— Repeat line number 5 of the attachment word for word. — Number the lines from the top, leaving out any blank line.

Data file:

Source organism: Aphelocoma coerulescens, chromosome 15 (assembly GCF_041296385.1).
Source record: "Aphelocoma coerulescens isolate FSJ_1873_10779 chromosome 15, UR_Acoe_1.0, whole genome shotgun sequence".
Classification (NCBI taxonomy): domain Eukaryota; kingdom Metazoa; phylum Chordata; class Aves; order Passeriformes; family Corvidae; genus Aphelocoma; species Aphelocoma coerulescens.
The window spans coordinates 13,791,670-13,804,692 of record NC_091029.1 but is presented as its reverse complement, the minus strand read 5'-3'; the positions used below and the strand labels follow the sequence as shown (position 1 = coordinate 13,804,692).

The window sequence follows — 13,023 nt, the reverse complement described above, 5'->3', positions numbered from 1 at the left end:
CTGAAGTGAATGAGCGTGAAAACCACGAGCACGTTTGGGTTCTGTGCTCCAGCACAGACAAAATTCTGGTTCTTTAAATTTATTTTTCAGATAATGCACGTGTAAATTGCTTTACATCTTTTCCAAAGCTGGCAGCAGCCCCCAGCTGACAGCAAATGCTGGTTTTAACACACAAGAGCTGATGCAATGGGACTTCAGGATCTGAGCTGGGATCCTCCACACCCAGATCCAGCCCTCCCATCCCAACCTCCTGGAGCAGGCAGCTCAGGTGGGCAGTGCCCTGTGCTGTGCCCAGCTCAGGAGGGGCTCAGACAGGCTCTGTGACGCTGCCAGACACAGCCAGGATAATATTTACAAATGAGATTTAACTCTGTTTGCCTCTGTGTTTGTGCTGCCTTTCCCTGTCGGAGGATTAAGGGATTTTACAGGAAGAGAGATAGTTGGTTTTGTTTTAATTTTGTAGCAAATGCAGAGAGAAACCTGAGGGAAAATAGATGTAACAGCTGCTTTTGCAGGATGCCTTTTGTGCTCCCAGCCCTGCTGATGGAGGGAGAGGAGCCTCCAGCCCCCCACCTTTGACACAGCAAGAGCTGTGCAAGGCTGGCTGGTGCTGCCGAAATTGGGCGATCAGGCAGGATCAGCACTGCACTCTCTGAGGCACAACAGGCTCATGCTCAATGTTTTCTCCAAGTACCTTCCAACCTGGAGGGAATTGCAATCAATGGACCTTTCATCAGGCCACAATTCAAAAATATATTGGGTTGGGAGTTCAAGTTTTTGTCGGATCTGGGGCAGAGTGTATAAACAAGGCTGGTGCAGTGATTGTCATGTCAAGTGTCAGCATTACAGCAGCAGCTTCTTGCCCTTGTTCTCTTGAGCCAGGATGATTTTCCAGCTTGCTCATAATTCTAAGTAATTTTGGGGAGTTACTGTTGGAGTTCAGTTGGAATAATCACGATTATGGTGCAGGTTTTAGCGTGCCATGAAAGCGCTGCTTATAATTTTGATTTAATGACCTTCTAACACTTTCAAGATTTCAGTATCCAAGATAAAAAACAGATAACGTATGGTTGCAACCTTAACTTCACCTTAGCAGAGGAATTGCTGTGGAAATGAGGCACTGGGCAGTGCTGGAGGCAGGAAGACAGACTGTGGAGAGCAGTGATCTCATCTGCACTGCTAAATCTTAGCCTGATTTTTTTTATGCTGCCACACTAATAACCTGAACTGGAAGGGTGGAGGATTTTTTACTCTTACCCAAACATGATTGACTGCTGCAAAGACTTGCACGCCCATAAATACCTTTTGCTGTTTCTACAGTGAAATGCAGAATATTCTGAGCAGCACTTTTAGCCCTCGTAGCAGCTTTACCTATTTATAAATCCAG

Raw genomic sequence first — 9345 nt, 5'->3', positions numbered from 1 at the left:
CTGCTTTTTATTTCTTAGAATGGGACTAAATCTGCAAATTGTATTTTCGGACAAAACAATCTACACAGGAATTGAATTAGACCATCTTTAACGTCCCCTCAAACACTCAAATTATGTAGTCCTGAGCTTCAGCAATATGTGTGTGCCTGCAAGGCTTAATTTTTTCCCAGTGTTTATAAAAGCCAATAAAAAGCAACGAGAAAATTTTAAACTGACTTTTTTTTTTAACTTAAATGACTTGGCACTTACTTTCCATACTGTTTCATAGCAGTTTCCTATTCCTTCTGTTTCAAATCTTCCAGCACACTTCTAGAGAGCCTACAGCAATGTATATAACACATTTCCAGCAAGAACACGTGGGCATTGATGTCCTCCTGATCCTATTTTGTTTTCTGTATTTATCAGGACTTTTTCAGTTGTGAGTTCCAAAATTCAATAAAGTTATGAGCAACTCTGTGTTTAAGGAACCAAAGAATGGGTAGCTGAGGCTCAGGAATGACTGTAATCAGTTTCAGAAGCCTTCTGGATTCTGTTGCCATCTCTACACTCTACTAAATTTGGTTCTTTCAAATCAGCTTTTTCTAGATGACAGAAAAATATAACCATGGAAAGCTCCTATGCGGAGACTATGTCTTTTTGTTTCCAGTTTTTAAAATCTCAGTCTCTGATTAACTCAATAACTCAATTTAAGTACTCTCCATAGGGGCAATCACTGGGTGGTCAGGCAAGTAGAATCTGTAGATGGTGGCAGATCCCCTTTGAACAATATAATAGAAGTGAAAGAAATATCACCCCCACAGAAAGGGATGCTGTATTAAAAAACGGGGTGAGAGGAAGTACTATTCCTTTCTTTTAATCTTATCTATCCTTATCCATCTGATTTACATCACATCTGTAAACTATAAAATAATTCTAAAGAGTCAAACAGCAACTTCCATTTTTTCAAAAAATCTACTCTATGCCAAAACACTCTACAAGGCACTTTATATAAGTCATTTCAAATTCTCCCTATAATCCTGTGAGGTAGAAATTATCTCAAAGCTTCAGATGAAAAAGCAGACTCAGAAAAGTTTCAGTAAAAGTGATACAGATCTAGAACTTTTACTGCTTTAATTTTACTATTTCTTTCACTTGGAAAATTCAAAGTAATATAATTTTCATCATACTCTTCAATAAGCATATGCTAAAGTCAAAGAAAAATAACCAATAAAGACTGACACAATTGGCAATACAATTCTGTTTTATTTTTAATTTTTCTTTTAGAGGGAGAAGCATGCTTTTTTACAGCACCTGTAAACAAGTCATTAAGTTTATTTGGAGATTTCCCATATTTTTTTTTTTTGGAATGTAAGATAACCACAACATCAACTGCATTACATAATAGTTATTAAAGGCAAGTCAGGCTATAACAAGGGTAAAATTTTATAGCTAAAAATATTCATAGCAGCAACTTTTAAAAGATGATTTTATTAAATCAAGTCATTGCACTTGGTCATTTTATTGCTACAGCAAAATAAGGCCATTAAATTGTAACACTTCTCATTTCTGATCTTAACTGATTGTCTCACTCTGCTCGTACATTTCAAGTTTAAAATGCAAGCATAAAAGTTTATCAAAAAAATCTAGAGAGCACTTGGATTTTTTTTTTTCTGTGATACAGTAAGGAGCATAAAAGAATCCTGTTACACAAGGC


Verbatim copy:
The window sequence follows — 13,023 nt, the reverse complement described above, 5'->3', positions numbered from 1 at the left end: